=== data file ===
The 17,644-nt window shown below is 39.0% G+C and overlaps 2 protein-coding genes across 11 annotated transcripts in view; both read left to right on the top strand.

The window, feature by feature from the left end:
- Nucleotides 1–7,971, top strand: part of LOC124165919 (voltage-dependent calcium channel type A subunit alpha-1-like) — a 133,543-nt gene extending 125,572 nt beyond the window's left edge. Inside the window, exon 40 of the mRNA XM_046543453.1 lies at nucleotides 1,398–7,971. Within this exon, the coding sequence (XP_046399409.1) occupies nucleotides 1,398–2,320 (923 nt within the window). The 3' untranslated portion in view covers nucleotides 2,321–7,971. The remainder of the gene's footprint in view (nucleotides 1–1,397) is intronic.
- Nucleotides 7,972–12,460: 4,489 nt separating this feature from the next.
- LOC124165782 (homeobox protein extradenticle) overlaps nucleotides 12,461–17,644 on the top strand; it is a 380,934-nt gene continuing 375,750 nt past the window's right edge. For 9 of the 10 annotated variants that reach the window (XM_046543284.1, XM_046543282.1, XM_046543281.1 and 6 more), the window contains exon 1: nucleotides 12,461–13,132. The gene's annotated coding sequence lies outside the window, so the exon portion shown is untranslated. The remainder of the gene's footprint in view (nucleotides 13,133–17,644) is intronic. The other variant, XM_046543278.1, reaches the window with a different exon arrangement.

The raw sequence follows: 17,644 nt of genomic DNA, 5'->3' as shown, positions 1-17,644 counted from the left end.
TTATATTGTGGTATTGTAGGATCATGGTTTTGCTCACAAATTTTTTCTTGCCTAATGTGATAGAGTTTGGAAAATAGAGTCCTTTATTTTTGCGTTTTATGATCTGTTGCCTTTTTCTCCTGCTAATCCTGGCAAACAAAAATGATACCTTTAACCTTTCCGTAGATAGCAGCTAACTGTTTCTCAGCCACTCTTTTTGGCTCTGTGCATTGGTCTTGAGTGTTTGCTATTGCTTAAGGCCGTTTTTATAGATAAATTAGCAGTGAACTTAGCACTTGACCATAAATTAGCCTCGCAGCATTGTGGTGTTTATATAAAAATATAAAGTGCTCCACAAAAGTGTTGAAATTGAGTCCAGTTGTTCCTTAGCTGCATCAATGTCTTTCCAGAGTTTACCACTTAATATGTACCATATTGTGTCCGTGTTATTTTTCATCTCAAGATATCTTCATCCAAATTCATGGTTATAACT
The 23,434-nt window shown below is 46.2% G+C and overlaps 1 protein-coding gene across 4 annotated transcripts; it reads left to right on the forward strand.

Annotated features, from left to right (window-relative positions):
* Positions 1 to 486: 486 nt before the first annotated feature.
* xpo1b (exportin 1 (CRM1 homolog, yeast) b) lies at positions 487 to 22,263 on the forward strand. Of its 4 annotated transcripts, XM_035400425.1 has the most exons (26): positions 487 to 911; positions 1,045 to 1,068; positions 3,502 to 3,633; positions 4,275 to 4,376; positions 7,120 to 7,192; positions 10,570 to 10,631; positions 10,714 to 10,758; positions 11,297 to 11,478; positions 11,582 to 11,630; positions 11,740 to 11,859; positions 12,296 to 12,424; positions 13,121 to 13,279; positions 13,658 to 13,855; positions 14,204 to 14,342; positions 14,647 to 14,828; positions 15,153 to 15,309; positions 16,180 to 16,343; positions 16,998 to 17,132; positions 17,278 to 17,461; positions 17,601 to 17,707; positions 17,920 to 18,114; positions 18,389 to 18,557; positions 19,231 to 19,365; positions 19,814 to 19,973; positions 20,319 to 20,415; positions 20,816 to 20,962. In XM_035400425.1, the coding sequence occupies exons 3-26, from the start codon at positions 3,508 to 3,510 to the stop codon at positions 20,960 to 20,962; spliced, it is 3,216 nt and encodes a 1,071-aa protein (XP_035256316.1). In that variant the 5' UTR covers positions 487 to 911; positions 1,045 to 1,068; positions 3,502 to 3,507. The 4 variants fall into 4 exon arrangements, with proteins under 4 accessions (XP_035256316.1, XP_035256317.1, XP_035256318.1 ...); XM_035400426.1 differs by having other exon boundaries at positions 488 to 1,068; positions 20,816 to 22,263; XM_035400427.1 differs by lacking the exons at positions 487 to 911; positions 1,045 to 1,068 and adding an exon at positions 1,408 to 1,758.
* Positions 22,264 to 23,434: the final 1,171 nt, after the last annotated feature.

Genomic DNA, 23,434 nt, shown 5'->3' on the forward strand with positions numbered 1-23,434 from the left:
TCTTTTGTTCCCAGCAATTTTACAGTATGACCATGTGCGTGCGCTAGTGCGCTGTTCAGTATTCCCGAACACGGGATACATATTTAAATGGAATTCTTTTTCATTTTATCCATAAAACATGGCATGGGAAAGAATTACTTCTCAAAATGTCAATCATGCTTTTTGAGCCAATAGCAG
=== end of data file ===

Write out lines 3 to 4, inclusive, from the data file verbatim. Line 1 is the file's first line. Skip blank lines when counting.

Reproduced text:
- Nucleotides 1–7,971, top strand: part of LOC124165919 (voltage-dependent calcium channel type A subunit alpha-1-like) — a 133,543-nt gene extending 125,572 nt beyond the window's left edge. Inside the window, exon 40 of the mRNA XM_046543453.1 lies at nucleotides 1,398–7,971. Within this exon, the coding sequence (XP_046399409.1) occupies nucleotides 1,398–2,320 (923 nt within the window). The 3' untranslated portion in view covers nucleotides 2,321–7,971. The remainder of the gene's footprint in view (nucleotides 1–1,397) is intronic.
- Nucleotides 7,972–12,460: 4,489 nt separating this feature from the next.